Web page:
My workplace (a library district) is doing a writer in residence program. It's pretty cool, but I wanted to jump on and see whether anyone here has ever been a writer in residence, what that entailed, how your experience turned out and what you might say to someone putting one of these together, easy pitfalls and the like.
I'd also like to hear what exactly a "writer in residence" is.
The way my place does it, writers interview for the position. The position lasts something like 4 months, and the accepted writer makes something like $1K/month to do a few different things. They're supposed to teach some classes or do some writing-related programming, help with some blogging/social media writing, and then they're supposed to work on a manuscript of some kind, a short story or a novella, that connects with our geographic location in some way. The rights to that manuscript are non-exclusively given to the library. I'm not sure if that's the exact terminology, but the writer still owns the work, and the library has the rights to publish and reproduce however they'd like.
Basically, it's like hiring a writer in a way that's supposed to be mutually beneficial. They get some cash and resources to complete their work, and they provide some stuff.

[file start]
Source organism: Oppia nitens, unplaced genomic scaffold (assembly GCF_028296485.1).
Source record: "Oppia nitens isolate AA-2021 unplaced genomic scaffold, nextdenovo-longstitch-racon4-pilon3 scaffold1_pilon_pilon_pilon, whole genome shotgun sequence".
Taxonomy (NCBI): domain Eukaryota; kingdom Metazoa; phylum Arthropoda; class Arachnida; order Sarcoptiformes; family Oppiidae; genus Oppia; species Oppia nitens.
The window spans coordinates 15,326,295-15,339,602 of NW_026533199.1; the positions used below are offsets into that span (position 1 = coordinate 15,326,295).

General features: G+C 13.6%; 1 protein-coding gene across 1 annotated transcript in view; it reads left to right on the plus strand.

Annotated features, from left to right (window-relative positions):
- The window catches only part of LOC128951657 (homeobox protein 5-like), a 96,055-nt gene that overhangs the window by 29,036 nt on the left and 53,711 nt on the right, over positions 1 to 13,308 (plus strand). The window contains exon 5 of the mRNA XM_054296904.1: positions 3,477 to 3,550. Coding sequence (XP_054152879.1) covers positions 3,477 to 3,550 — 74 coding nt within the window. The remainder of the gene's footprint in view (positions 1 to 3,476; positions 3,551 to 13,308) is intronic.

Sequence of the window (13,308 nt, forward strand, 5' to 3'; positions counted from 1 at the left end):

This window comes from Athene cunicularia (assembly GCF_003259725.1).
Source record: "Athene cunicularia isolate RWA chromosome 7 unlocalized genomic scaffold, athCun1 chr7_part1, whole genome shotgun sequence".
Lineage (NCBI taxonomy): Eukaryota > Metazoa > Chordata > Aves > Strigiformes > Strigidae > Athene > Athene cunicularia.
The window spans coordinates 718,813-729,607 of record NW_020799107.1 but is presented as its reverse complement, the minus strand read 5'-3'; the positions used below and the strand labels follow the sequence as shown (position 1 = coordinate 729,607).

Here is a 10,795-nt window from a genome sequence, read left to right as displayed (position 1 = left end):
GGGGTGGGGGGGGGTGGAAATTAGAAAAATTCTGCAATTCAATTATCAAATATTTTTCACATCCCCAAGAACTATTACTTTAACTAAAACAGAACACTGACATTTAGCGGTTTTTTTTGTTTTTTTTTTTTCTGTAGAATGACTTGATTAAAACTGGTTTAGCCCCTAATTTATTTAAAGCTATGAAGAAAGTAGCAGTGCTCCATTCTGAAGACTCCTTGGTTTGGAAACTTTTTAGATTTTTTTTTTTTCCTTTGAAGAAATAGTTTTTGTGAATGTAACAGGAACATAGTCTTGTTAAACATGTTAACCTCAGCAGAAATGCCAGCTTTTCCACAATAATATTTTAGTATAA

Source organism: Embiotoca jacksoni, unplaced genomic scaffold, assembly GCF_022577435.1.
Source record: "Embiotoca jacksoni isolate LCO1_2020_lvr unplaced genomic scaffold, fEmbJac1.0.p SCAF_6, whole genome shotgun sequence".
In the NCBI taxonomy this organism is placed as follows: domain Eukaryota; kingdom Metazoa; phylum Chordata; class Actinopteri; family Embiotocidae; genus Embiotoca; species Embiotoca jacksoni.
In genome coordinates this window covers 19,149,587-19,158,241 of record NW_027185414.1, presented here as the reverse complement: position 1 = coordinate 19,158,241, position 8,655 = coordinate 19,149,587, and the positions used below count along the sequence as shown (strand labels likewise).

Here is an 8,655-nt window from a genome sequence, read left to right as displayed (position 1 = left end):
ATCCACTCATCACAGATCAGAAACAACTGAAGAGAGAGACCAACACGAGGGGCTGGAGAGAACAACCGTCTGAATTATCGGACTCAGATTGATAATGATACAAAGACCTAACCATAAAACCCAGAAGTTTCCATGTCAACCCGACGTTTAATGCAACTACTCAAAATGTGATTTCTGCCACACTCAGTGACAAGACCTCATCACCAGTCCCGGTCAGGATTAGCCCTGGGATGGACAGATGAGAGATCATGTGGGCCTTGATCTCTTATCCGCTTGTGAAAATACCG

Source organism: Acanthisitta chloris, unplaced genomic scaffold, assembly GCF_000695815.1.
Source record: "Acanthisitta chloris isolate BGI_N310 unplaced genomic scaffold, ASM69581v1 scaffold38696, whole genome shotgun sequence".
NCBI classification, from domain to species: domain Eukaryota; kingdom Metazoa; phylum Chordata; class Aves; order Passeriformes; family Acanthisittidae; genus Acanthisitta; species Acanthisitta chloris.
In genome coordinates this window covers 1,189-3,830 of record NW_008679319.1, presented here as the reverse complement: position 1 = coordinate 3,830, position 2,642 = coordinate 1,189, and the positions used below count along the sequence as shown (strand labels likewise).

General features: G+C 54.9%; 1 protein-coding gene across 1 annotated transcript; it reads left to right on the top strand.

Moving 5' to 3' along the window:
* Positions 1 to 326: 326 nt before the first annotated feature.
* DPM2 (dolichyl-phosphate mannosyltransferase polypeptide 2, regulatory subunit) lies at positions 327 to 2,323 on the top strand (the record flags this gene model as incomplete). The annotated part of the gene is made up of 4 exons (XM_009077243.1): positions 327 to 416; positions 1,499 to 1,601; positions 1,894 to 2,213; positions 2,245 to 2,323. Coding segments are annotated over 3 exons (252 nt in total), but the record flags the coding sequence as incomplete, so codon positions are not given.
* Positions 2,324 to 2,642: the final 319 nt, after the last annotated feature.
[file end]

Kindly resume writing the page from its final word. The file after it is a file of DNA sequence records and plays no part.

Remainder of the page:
I think it's kind of a sneaky way to trick taxpayers into supporting the arts. Which is a good thing, in my eyes.
I don't know if I'd ever call sneaky a good thing when it comes to taxpayers, but that's an interesting idea.
I am currently doing something like that for my MFA. I have an assistantship with Consequence Magazine, where I provide grunt work support in a variety of ways, grant writing, research, slush pile reading, editing, and assisting with writing events here in Boston. Last time I served the wine. I even went down to AWP for support.
It's a good experience, I get to meet other writers and editors, marketing directors, and organizations that are working towards the same goal, supporting the arts in its various hues.
In return, I get a stipend that helps with my tuition. Depending on the assistantship determines how much of the pie they cover.
So, that's my experience in a nutshell. Hope that was something like what you wanted.
Oh, and I have to provide at least 5 hours of support a week. Some weaks are light, others are quite demanding.
This sounds like an internship only, you know, on average better. (I guess it depends on the specific internship...) More diverse than a typical internship, at any rate.